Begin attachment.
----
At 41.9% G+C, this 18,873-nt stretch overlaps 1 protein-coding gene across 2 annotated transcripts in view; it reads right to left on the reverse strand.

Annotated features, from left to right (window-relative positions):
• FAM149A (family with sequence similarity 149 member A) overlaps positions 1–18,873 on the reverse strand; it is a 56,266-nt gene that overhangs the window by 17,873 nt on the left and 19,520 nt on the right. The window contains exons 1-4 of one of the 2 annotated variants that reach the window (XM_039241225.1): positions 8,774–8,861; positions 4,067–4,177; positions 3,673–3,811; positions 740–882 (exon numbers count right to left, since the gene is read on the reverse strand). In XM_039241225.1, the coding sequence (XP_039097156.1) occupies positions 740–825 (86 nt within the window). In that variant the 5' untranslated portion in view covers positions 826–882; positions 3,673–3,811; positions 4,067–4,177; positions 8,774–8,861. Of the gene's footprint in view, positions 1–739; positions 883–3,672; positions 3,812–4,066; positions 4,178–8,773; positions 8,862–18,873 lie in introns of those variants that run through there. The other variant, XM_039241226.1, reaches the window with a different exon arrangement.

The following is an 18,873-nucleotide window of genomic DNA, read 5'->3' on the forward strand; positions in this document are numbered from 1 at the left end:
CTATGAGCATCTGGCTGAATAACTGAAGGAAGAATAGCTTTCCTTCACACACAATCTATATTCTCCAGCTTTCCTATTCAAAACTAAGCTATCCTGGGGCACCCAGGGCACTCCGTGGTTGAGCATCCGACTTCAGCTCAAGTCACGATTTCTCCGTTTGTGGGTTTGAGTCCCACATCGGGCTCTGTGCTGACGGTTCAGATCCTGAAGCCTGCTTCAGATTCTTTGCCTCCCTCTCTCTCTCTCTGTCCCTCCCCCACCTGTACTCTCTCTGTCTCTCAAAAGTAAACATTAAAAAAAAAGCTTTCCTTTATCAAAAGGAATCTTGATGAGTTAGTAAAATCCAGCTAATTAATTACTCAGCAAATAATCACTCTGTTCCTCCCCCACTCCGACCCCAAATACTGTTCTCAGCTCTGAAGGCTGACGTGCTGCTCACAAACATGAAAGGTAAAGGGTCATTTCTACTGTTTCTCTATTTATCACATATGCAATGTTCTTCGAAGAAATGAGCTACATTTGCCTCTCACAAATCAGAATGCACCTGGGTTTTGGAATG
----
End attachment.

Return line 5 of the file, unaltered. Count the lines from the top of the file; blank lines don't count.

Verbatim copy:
CTATGAGCATCTGGCTGAATAACTGAAGGAAGAATAGCTTTCCTTCACACACAATCTATATTCTCCAGCTTTCCTATTCAAAACTAAGCTATCCTGGGGCACCCAGGGCACTCCGTGGTTGAGCATCCGACTTCAGCTCAAGTCACGATTTCTCCGTTTGTGGGTTTGAGTCCCACATCGGGCTCTGTGCTGACGGTTCAGATCCTGAAGCCTGCTTCAGATTCTTTGCCTCCCTCTCTCTCTCTCTGTCCCTCCCCCACCTGTACTCTCTCTGTCTCTCAAAAGTAAACATTAAAAAAAAAGCTTTCCTTTATCAAAAGGAATCTTGATGAGTTAGTAAAATCCAGCTAATTAATTACTCAGCAAATAATCACTCTGTTCCTCCCCCACTCCGACCCCAAATACTGTTCTCAGCTCTGAAGGCTGACGTGCTGCTCACAAACATGAAAGGTAAAGGGTCATTTCTACTGTTTCTCTATTTATCACATATGCAATGTTCTTCGAAGAAATGAGCTACATTTGCCTCTCACAAATCAGAATGCACCTGGGTTTTGGAATG